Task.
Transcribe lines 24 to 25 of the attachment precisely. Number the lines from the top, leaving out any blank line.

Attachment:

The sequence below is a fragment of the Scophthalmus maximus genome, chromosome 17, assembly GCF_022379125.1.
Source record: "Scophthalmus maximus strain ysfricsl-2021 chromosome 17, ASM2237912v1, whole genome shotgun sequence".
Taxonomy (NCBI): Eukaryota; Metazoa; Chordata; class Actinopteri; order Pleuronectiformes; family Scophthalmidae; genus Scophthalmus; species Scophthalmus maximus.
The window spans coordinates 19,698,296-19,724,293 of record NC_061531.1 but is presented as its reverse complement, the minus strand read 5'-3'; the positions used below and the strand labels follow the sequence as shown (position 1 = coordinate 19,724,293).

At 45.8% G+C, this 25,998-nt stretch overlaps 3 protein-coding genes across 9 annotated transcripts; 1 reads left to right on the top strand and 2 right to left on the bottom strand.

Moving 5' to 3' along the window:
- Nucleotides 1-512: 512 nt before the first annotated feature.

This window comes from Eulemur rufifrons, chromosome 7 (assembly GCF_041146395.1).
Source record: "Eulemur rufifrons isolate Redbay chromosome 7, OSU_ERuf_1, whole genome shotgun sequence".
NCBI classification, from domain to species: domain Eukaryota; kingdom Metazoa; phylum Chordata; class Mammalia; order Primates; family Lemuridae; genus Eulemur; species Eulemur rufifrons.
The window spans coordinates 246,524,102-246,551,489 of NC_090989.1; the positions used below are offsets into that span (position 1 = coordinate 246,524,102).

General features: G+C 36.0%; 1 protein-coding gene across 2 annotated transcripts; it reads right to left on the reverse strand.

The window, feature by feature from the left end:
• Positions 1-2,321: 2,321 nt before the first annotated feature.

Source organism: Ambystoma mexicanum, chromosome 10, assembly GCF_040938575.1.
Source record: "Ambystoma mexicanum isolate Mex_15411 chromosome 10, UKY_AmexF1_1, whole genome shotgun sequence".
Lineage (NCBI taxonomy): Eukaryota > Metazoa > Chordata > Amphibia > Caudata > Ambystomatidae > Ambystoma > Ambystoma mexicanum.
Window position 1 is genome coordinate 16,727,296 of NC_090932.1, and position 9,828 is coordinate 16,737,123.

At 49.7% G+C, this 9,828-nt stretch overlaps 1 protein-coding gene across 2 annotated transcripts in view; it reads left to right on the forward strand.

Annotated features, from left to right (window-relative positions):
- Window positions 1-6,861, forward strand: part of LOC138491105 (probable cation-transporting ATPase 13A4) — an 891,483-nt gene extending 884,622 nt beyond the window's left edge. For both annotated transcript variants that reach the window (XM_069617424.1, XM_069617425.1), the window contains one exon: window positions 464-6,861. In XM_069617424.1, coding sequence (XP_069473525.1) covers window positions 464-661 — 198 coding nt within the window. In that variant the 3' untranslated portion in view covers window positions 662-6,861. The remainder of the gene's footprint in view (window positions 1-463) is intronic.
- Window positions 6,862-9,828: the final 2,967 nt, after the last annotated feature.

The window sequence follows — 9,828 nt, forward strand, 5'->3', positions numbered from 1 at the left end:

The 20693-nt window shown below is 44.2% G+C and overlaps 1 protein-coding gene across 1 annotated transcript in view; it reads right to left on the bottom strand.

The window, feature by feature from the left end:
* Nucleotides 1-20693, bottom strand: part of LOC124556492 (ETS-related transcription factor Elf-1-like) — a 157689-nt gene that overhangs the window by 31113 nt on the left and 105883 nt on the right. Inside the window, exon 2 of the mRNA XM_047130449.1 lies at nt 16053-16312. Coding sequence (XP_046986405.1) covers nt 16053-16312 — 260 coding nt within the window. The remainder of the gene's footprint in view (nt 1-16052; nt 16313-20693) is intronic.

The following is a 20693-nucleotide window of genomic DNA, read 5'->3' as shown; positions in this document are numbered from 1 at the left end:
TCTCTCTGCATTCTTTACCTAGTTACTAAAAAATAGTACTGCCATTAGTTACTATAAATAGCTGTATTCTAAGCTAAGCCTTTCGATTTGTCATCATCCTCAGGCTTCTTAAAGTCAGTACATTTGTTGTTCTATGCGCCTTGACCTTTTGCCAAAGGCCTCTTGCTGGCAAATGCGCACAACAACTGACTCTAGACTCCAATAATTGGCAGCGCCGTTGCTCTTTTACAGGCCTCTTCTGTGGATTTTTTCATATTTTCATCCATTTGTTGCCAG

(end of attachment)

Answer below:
The 20693-nt window shown below is 44.2% G+C and overlaps 1 protein-coding gene across 1 annotated transcript in view; it reads right to left on the bottom strand.

The window, feature by feature from the left end: